This season, Los Angeles’ Museum of Contemporary Art mounts a major retrospective of land art, the ambitious 1960s and ’70s movement that saw artists literally sculpting the earth to create works of grand scale. Often considered a renunciation of the commercial art world, pieces like Robert Smithson’s 1970 Spiral Jetty (a 1,500-foot coil of salt, mud, and rock in Utah’s Great Salt Lake) and Hans Haacke’s 1967-69 Grass Grows (a conical mound of dirt planted with grass seed) have inspired more sculpturally minded landscape architects ever since.
Choi Jeong Hwa has been contributing to the international contemporary art world since the early 1990s; the LA Times named him "the internationally recognised leader of Korea's pop art movement." His aesthetic is large, bright, and surreal; he has been called a Korean Jeff Koons. While his work includes found objects and abstract installations, Choi often designs flowers, trees.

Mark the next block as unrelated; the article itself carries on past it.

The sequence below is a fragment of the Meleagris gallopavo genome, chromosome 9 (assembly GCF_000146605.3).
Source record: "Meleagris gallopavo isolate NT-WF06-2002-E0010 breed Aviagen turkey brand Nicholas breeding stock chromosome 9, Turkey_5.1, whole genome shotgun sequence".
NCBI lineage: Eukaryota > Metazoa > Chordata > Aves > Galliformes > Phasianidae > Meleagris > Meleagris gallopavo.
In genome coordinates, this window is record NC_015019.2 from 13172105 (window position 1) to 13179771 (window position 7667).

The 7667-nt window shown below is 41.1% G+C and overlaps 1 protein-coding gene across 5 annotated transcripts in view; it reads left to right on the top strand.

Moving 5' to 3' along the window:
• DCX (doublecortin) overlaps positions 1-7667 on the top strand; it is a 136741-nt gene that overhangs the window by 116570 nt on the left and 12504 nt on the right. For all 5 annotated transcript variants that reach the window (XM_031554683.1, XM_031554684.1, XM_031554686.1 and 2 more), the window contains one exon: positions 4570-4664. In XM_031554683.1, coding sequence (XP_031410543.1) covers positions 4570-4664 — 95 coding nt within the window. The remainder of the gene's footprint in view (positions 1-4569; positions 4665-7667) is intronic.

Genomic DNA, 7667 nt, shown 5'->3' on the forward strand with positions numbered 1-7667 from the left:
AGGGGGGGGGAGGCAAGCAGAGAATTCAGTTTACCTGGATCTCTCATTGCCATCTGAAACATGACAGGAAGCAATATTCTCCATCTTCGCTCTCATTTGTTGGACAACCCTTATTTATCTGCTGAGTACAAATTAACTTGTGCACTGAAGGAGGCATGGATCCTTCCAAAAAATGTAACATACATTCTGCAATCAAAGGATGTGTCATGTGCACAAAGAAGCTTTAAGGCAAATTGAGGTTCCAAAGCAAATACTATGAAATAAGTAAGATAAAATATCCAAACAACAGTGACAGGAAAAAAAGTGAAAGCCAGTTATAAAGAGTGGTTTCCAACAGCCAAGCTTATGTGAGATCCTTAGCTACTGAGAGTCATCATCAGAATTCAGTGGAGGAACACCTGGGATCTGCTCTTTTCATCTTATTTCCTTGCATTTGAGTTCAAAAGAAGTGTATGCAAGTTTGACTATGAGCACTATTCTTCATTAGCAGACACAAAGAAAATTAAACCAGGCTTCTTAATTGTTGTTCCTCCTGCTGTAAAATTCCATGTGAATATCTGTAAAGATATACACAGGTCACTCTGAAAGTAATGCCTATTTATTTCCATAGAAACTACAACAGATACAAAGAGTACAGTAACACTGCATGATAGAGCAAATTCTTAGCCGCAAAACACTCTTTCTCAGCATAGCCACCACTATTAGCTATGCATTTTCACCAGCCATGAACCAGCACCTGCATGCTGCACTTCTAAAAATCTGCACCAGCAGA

Lines are insane—and we mean insane—at New York's Metropolitan Museum of Art, for the last days of the Alexander McQueen show, "Savage Beauty." The show ends this Sunday, August 7, and tomorrow and Friday, August 4 and 5, the museum will stay open until 9:00 p.m., and on Saturday and Sunday, August 6 and 7, until midnight. (The line is so long that the museum has even come up with a scavenger-hunt style game for people to play while waiting in line).
Philadelphia's Rodin Museum sits on the city's Benjamin Franklin Parkway and just unveiled a massive renovation of its gardens by the landscape firm Olin. We take a tour of the newly renovated gardens.
Left: Richard Serra, installation view at Dia:Beacon. © Richard Serra/Artists Rights Society (ARS), New York; right: hornbeams in the Dia's garden.
This past weekend, I went to visit Dia:Beacon for the first time. The museum, which features art from the 1960s and onwards in a former box printing factory, is huge, with room after room devoted to monumental works of art that would be difficult to fit in many other museums.